Flowing Fount of Yak Knowledge

USA
7174 Posts

Posted - 12/18/2012 :  21:16:10  Show Profile  Reply with Quote
quote:
Originally posted by LoztInSpace

quote:
Originally posted by sodeep

quote:
Originally posted by LoztInSpace

I'm not clear if you are saying you have to store both at the same time or either one or another.
If the former, then just use 2 not null columns of uniqueidentifier and INT. This will ensure only correct data can get in as Sunita says.If data is coming from 10 different system then will you have 10 columns to store it. that is bad design
If the latter, then the same only nullable but with a check constraint that disallows them both to be null.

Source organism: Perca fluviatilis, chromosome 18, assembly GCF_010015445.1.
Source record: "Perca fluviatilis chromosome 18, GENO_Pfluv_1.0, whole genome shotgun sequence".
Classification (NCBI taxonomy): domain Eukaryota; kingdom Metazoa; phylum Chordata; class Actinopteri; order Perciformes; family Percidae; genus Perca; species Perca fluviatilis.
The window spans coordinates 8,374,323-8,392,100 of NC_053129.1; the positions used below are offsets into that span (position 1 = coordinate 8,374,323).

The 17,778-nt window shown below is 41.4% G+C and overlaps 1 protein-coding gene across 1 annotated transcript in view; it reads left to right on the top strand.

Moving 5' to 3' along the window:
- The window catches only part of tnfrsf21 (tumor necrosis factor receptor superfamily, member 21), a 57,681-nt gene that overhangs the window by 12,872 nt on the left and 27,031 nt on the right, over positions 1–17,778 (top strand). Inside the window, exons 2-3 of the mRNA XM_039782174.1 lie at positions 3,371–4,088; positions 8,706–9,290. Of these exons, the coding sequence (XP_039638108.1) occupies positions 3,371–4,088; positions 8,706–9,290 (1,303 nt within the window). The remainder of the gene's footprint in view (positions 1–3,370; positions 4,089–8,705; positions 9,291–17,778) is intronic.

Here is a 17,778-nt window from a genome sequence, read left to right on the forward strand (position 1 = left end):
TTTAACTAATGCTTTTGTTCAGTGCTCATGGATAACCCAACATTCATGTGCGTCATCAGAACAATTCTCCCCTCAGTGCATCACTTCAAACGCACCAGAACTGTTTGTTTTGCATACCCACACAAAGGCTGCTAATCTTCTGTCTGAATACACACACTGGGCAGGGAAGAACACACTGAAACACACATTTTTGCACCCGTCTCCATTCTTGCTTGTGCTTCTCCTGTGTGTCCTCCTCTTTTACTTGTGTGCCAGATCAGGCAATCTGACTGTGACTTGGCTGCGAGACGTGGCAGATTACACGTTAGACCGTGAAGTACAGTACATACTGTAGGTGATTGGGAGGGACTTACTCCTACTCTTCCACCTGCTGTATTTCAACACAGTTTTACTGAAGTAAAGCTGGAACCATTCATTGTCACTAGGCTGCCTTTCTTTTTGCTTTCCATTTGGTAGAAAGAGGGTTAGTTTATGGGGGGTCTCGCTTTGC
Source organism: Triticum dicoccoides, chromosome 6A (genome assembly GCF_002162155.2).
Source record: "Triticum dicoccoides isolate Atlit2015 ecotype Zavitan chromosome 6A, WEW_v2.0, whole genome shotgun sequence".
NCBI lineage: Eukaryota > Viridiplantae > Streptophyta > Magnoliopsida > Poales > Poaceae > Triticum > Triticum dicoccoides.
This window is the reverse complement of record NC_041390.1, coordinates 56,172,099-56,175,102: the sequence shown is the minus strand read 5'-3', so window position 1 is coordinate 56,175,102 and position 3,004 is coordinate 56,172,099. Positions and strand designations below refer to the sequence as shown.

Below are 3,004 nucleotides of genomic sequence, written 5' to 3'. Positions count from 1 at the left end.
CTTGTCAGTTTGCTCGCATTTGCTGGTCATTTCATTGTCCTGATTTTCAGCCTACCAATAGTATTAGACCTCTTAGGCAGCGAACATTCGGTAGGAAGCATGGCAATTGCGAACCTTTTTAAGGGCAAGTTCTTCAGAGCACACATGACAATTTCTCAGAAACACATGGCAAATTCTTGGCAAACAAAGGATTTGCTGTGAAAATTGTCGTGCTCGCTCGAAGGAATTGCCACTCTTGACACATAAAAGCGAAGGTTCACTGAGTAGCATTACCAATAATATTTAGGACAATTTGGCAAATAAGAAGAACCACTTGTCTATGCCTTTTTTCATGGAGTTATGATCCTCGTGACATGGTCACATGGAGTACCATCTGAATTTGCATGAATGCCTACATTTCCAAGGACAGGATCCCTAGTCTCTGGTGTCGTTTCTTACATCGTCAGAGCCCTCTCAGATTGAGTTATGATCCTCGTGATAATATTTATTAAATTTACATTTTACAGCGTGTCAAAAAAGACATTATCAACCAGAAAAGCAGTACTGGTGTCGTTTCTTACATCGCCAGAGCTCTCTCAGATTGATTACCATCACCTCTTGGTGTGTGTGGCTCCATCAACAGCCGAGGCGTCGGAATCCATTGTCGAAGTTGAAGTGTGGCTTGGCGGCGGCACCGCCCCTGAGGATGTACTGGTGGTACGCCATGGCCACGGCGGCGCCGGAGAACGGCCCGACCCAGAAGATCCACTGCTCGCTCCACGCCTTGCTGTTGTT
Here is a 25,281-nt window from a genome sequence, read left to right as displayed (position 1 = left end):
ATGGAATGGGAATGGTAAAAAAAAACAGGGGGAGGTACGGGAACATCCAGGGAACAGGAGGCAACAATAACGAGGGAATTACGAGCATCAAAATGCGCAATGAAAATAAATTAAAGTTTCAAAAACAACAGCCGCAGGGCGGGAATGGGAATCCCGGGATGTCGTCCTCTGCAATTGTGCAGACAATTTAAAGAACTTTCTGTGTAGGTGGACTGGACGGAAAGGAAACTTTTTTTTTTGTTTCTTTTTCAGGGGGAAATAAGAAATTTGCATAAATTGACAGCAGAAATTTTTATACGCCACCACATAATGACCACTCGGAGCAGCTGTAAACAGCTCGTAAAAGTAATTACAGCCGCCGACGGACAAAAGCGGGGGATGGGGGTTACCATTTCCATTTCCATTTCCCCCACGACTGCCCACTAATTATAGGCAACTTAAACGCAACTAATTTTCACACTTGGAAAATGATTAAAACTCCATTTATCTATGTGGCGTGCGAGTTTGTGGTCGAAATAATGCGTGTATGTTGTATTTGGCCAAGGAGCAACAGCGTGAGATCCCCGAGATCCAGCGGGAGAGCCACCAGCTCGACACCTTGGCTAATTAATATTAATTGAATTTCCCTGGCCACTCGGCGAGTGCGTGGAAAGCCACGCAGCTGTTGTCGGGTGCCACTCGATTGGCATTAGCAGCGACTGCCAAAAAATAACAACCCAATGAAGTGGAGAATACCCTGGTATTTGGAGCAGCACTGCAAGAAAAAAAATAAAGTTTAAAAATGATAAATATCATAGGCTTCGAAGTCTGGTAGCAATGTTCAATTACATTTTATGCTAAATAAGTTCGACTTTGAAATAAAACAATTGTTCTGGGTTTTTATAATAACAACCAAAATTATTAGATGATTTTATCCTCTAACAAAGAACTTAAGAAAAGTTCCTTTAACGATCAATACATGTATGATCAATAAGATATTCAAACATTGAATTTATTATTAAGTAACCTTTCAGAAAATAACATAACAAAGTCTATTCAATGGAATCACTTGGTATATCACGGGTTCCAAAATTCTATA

Depending on your future needs, consider ignoring the values and do the rest of your joins via a surrogate PK (it's rare I say that!).
Stuffing 2 fields together is probably the worst way if you ever need to get it back out but it will depend on what you need them for.




Data is coming from 2 columns, not 10. Where did you get 10 from?
In any case, if you are storing 10 different pieces of information, then 10 columns is the way to do it. That is generally true for 2, 10, 100. Are you seriously suggesting that's not correct?
If however, the requirement is to store one of 10 then maybe one column per data type (to ensure integrity) and a source type would be in order.
But, let me reiterate, the (ambiguous) question was about storing 2 things, not 10.




10 was just an example i am giving here.it can be any number of systems.if you read his question properly, he is asking a way to store 2 diff system with different datatype so that he doesn't have to create number of columns based on system. Thats where you would avoid redundant data.